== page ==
"I'm no good at either one," I said. "Happy. Or ever after."
"I thought you said you were happy with the way things were going?" Spike said.
"Not so much lately."
"Well, shitfuck," he said.
"It's something an old baseball manager used to say," he said.
Spike was obsessed with baseball in general and the Boston Red Sox in particular. He frequently reminded me of the old line that in Boston the Red Sox weren't a matter of life and death, because they were far more serious than that.
"You know baseball bores the hell out of me," I said.
"I can't believe they even allow you to live here," Spike said.
We both sipped our drinks, which were merely perfect. I used to tell friends all the time that they could call off the search for the best Bloody Mary on the planet once they got to Spike's.
"What's bothering you, really?" Spike said. "You only have to look in the mirror to see how beautiful you still are. And having been in the gym with you as often as I have, we both know you're as fit as a Navy SEAL."
"Remember when Richie told me it was officially over with Kathryn? He said it was because he wanted it all. And that 'all' meant me."
"But the problem," I continued, "is that I'm no better at figuring out what that means to me than I was when we were married. Or apart." I sighed. "Shitfuck," I said.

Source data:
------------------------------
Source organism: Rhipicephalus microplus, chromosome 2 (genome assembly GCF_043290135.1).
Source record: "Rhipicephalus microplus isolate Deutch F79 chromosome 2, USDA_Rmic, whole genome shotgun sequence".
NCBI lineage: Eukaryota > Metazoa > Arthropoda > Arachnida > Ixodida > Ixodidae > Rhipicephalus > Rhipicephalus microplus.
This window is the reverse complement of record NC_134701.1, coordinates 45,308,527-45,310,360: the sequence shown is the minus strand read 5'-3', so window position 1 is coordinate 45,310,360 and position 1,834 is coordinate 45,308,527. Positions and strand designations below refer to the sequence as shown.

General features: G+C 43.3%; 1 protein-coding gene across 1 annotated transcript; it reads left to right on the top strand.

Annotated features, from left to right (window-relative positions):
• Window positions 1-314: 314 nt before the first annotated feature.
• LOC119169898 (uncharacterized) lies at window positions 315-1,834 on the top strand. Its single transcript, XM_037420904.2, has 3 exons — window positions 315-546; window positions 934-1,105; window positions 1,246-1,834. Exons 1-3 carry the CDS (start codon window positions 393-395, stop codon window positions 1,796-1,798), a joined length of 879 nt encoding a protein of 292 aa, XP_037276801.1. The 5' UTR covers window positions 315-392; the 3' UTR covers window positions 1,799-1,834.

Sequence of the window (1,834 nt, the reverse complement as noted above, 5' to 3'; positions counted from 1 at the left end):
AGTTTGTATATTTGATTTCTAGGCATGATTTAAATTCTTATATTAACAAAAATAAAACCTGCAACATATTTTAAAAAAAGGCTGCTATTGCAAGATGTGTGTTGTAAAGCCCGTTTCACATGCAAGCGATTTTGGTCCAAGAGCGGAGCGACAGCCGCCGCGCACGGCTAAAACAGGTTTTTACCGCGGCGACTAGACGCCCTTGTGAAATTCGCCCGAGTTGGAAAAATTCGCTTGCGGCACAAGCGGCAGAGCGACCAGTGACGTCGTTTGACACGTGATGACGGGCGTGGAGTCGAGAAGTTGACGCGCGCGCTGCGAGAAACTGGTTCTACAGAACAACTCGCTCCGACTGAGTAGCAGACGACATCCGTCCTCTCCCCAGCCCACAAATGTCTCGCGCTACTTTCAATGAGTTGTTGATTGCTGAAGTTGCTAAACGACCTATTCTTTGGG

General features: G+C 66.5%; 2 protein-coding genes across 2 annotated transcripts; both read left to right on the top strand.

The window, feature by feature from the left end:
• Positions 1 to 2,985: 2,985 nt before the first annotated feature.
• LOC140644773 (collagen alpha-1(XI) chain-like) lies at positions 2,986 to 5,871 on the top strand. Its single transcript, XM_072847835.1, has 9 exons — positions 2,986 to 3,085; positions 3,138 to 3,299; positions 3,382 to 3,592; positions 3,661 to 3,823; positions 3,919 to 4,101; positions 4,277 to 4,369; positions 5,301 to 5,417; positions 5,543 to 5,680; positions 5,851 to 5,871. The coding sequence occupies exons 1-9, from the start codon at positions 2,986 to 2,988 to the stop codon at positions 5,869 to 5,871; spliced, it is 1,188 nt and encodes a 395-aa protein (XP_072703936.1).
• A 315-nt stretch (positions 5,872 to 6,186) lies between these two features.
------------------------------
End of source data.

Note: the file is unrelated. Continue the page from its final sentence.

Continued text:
"You sound like the dog that caught the car," Spike said.
I smiled at him. "That's me," I said. "An old dog."
"I give up," he said.
"What you need to do is open up," I said, "and send me and my gorgeous dog politely and firmly on our way."
"You could stay for lunch," Spike said.
"And have Rosie scare off the decent people? Who needs that?"
"What you need," Spike said, "is a case. A private detective without clients is, like, what? Help me out here."
"You without a cute guy in your life?"
"Some of us don't need men to complete us," he said.
We both laughed and stood up. I kissed him on the cheek.
"Go home and paint," he said. "We both know that is something that actually does complete you. Then get up tomorrow and somehow find a way to get yourself a client."